When a rainbow of red mixed with orange, pink and purple lights up the sky you don’t want to be staring blankly at your camera not knowing what to do. So I want to share a few little tips about how to photograph sunsets, properly!
Whether you are travelling the world and witnessing magical sunsets over the ocean or exploring a park in the middle of a city, the tips below will help you change the way you capture the sunset. Forget boring images using the automatic flash, learn how to compose and create natural photographs that showcase the feeling of warmth and display that splash of colour that makes people say WOW!
1. TURN AROUND
An odd way to start but assessing the scene is the most important thing you can do. Sometimes what I like to call ‘The Anti-Sunset’ produces better colours than where the sun is actually setting. Depending on cloud cover and the landscape of course but always suss out the photo possibilities before the sun sets, there might just be a better angle to shoot! If you’re lucky you’ll be able to shoot the sunset then spin around to capture gorgeous pinks and purples of the anti-sunset during dusk.
2. RESEARCH TIMING
Arriving 5 minutes too late for the setting sun is never fun. Before a sunset shoot always check the exact time the sun will set that day and be sure to arrive at least 30minutes before. Sometimes you’ll get amazing sun rays 15minutes prior to sunset and the warm glow is always an ideal light for portraits too. Sunset times and the best vantage points change throughout the year based on the season so it’s essential to research for your exact location.
3. FIND A FOREGROUND SUBJECT
I’m all for being creative and only using the colourful sky to compose your image. Most of the time though you’ll need to find a foreground subject to help create your photo. Whether it’s a wooden jetty, flock of birds, single tree or your travel buddy, use something that enhances the scene and adds perspective to the photograph.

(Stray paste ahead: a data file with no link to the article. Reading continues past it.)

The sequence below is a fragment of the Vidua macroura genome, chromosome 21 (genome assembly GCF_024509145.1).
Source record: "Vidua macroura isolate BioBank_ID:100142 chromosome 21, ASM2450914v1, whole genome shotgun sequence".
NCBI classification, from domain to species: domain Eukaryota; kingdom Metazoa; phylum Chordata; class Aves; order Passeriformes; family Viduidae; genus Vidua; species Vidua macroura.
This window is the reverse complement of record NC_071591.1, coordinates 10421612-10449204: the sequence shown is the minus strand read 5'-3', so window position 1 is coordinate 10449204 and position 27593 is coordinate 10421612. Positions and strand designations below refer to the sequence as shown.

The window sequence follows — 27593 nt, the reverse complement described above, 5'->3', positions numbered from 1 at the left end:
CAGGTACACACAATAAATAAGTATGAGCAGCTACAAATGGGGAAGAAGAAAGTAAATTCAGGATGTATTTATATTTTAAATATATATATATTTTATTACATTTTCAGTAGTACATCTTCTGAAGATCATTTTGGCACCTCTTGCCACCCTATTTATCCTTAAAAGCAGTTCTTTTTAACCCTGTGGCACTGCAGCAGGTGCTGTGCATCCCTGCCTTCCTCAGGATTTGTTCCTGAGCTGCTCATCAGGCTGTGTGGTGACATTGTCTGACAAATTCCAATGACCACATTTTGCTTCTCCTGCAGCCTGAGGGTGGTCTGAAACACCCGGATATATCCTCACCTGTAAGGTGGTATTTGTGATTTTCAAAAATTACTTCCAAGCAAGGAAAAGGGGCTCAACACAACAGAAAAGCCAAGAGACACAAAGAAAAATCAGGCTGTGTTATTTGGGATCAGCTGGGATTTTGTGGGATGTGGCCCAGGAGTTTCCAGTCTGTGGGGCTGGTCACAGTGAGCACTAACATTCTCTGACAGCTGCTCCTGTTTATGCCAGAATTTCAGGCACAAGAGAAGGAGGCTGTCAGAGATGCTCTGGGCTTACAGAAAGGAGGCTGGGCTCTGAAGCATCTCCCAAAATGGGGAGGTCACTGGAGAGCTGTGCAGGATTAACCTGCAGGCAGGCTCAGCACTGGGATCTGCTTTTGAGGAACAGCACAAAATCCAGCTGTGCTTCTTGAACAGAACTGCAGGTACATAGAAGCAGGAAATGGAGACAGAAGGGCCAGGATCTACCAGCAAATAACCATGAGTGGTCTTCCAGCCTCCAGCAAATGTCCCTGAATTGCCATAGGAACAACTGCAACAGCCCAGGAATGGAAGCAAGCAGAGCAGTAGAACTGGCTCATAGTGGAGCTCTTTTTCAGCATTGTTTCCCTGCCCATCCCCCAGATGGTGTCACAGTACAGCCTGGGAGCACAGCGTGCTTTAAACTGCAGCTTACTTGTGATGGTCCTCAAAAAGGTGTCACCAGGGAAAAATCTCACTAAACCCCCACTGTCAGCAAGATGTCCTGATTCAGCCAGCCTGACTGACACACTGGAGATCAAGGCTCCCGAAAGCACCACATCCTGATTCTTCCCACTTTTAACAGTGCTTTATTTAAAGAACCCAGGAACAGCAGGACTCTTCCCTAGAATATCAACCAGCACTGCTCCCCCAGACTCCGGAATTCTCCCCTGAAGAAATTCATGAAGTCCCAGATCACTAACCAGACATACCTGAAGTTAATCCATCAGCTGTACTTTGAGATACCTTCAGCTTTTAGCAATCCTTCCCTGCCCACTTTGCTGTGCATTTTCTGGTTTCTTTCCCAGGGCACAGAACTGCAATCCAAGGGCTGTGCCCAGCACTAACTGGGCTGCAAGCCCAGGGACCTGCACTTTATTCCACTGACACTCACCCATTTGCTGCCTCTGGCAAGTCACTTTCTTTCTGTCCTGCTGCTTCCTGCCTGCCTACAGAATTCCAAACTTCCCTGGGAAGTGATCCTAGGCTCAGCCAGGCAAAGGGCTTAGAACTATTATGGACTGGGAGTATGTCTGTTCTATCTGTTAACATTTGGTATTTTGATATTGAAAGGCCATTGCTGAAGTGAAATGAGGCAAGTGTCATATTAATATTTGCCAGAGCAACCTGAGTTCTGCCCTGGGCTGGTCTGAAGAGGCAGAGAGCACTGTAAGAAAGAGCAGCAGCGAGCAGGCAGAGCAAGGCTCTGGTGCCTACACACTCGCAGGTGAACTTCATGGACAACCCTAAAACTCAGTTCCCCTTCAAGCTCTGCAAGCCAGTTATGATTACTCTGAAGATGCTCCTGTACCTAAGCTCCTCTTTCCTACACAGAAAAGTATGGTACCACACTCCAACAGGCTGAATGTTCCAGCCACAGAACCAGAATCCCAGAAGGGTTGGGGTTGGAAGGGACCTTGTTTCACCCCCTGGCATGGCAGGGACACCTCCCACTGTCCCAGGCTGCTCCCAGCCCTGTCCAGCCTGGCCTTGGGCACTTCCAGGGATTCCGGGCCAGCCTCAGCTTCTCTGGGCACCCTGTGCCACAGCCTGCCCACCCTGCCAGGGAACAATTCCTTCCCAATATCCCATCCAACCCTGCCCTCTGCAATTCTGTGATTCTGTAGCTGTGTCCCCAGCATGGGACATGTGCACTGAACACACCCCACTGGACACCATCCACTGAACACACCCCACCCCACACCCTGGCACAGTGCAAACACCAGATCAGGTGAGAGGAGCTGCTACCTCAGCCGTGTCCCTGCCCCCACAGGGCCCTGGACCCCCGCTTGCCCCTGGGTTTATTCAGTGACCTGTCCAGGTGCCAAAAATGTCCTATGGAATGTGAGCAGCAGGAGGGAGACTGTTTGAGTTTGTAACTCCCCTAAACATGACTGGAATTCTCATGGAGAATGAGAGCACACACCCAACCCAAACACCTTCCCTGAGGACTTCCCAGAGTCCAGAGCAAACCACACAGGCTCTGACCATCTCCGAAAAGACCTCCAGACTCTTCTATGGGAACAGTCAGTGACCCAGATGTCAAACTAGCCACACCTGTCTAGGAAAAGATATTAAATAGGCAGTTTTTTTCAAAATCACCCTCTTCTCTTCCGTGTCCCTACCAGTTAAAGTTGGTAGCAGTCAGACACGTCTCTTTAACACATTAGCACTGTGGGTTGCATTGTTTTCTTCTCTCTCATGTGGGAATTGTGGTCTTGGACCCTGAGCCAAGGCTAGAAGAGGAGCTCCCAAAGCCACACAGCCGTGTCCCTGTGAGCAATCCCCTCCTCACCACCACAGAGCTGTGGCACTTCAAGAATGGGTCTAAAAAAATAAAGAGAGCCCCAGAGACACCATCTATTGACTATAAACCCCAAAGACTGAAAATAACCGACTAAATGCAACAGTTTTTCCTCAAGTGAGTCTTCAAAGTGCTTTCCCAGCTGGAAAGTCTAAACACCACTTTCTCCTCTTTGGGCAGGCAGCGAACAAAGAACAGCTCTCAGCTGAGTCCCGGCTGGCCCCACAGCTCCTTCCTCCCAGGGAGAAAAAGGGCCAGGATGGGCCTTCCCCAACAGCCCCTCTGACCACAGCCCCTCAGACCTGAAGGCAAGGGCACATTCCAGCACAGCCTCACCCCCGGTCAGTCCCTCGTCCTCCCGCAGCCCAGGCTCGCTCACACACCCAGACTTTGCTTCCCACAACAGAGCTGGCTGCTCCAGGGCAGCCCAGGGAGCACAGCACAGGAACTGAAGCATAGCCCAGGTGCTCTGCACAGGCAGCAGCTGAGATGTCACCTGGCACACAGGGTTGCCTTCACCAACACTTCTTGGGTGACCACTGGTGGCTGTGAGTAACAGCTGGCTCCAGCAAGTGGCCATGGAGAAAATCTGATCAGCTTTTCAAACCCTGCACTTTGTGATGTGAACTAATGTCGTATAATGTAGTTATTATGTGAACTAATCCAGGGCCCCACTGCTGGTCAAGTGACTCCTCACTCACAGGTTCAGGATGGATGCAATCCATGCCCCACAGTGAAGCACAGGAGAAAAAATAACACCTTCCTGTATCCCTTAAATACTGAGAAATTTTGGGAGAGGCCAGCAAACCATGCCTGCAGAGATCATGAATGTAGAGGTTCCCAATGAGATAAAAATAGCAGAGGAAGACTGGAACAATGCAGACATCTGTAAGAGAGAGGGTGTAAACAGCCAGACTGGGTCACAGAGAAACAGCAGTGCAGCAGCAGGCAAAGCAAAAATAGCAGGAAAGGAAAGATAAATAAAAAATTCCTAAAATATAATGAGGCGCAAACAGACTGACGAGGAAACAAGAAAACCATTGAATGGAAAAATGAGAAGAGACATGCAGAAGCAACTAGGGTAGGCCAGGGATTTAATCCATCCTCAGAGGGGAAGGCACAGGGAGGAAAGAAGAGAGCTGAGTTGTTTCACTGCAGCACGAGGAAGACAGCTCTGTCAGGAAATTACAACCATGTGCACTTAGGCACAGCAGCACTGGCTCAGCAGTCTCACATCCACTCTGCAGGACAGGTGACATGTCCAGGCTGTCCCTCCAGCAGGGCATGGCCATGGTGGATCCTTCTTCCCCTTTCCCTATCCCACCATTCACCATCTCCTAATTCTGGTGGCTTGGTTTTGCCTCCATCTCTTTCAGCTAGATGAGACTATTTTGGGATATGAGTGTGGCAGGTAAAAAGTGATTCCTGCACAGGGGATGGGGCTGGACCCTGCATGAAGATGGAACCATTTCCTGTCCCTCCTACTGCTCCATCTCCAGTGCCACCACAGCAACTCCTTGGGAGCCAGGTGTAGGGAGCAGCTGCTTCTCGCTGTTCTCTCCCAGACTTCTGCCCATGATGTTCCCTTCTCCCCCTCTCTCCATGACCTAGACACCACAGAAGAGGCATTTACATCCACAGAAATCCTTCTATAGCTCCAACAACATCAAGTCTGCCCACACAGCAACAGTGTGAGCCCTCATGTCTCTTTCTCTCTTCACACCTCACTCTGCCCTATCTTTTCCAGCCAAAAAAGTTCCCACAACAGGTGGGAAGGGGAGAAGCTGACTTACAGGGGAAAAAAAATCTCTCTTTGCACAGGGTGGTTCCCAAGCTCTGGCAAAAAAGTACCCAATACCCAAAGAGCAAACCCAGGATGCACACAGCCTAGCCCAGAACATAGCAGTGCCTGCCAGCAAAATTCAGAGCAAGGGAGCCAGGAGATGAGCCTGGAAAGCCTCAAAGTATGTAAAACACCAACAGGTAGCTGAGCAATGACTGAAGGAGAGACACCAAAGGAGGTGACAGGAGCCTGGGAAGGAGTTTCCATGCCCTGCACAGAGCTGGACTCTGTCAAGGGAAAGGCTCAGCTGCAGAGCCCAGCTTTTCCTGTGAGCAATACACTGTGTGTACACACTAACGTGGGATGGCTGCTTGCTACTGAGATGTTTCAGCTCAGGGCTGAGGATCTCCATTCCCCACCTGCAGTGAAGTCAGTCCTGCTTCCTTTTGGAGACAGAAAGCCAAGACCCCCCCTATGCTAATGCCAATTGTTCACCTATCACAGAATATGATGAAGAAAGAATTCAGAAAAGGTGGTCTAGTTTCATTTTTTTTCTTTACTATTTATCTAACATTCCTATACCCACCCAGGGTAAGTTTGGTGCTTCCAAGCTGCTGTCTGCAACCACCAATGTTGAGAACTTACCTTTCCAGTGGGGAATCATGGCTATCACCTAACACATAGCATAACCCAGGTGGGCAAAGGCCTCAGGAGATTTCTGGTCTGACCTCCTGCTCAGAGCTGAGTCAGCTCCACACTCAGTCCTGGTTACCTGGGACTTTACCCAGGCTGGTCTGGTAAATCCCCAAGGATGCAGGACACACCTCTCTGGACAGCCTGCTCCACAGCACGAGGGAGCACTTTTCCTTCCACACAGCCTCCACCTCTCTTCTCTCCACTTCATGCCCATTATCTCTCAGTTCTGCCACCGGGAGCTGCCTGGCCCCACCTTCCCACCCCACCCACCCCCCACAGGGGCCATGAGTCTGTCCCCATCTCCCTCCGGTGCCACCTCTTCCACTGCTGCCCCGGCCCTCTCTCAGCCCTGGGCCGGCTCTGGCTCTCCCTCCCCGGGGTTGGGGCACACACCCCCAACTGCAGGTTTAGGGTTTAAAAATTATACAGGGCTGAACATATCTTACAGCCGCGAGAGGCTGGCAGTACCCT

4. WHITE BALANCE
Venture away from your auto white balance and manually adjust the white balance to ‘Cloudy’ mode (usually found on your camera dial represented by a cloud icon). Changing to cloudy will enhance the warmth of your photo and bring out a rich golden tone in the image, ideal for sunsets! If for some reason you find the colours are just a little too golden, ‘Shade’ mode can also work but I’ve found this to be quite temperamental and only works on rare occasions otherwise it’s far too saturated.
5. TURN OFF THE FLASH
This is a golden rule. I don’t know how many times I’ve seen people taking sunset photos with an automatic flash and not realising they are ruining all chances of capturing the warm sunny glow. Using the flash for a portrait is okay to brighten your subject (sometimes!), but in my opinion it takes away the natural feeling of the moment and turns it into a standard, boring photo that screams automatic. There I said it. Instead of using the flash, balance your exposure to correctly capture the scene and keep all the natural beauty of the landscape in your shot.